Audubon’s Western River Action Network Primed to Protect Endangered Waters
The National Audubon Society released the following statement:
“The Colorado River plays a crucial role in the arid West,” said Peg Olsen, chief conservation officer for the National Audubon Society. “At risk is the drinking water for 36 million people, a $26 billion per year outdoor recreation economy, and habitat for threatened and endangered wildlife, including the Western Yellow-billed Cuckoo and Bell’s Vireo.”
The #1 ranked Colorado River is a textbook example of what happens when water is over allocated; in fact, it no longer reaches the sea. According to the Bureau of Reclamation’s Colorado River Basin Water Supply and Demand Study (December 2012), there is not enough water in the Colorado River to meet the basin’s current water demands, let alone support future demand increases. Scientists predict climate change will reduce the Colorado River’s flow by 10 to 30 percent by 2050.
The National Audubon Society this spring launched the Western Rivers Action Network to advocate for conservation actions that will increase river flow, enhance the health of the environment and restore valuable wetlands and forests throughout the Colorado River Basin.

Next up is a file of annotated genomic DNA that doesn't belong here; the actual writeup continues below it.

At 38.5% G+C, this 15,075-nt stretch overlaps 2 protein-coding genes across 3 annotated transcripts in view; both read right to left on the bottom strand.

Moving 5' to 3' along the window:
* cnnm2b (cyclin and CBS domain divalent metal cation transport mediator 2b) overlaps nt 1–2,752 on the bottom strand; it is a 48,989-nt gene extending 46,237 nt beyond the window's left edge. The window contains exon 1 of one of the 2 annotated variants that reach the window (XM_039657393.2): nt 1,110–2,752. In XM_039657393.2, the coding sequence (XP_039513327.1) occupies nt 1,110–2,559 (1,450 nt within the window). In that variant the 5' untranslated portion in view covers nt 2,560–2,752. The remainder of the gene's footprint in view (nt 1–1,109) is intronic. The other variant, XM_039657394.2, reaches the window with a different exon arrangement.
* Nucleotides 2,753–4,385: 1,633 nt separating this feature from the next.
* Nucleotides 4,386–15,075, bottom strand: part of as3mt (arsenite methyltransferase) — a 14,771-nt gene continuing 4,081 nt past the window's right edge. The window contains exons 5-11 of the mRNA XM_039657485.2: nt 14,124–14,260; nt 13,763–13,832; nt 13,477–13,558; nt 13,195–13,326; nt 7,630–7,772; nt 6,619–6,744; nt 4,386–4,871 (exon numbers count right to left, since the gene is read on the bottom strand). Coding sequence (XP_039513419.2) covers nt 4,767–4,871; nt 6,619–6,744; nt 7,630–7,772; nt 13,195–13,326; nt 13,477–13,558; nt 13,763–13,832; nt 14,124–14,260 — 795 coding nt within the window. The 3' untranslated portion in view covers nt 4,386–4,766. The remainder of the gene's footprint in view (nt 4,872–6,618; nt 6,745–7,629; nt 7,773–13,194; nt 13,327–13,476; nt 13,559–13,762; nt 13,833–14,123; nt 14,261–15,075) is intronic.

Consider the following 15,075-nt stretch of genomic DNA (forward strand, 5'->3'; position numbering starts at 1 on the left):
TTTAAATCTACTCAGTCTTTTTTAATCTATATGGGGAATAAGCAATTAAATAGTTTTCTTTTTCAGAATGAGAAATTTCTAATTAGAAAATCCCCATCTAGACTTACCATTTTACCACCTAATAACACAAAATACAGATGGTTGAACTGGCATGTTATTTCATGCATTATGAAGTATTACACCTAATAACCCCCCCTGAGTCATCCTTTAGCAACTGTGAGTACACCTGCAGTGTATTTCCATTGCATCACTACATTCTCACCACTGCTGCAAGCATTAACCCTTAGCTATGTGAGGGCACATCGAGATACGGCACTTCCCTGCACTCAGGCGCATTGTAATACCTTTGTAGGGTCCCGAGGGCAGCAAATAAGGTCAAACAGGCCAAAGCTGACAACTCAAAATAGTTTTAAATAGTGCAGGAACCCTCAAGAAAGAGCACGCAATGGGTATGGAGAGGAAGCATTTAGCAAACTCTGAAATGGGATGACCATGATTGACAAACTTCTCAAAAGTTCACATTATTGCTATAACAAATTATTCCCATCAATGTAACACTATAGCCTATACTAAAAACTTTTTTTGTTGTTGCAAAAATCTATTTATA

“Audubon is engaging an active network of individuals to help protect our western rivers for the benefit of both people and birds,” explained Olsen.
Audubon’s Western Rivers Action Network (WRAN) hit the ground running this winter with a flurry of activity in state legislatures in New Mexico and Colorado and with outreach at events in Arizona. Audubon supporters were enlisted to ask their representatives to oppose legislation in Colorado that would allow spring runoff to be hoarded instead of increasing beneficial flows in the Colorado River. In New Mexico, Audubon helped defeat a proposed pipeline that would divert water from the free-flowing Gila River to other communities in southern NM. And in Arizona, Audubon laid groundwork to engage the WRAN in protecting priority bird habitat and conservation areas along the San Pedro and Verde rivers.
Those concerned can join Audubon’s Western Rivers Action Network today and rise to this historic challenge to create healthier western rivers for the birds, wildlife and people.
Now in its second century, Audubon connects people with birds, nature and the environment that supports us all. Our national network of community-based nature centers, chapters, scientific, education, and advocacy programs engages millions of people from all walks of life in conservation action to protect and restore the natural world. Visit Audubon online at www.audubon.org.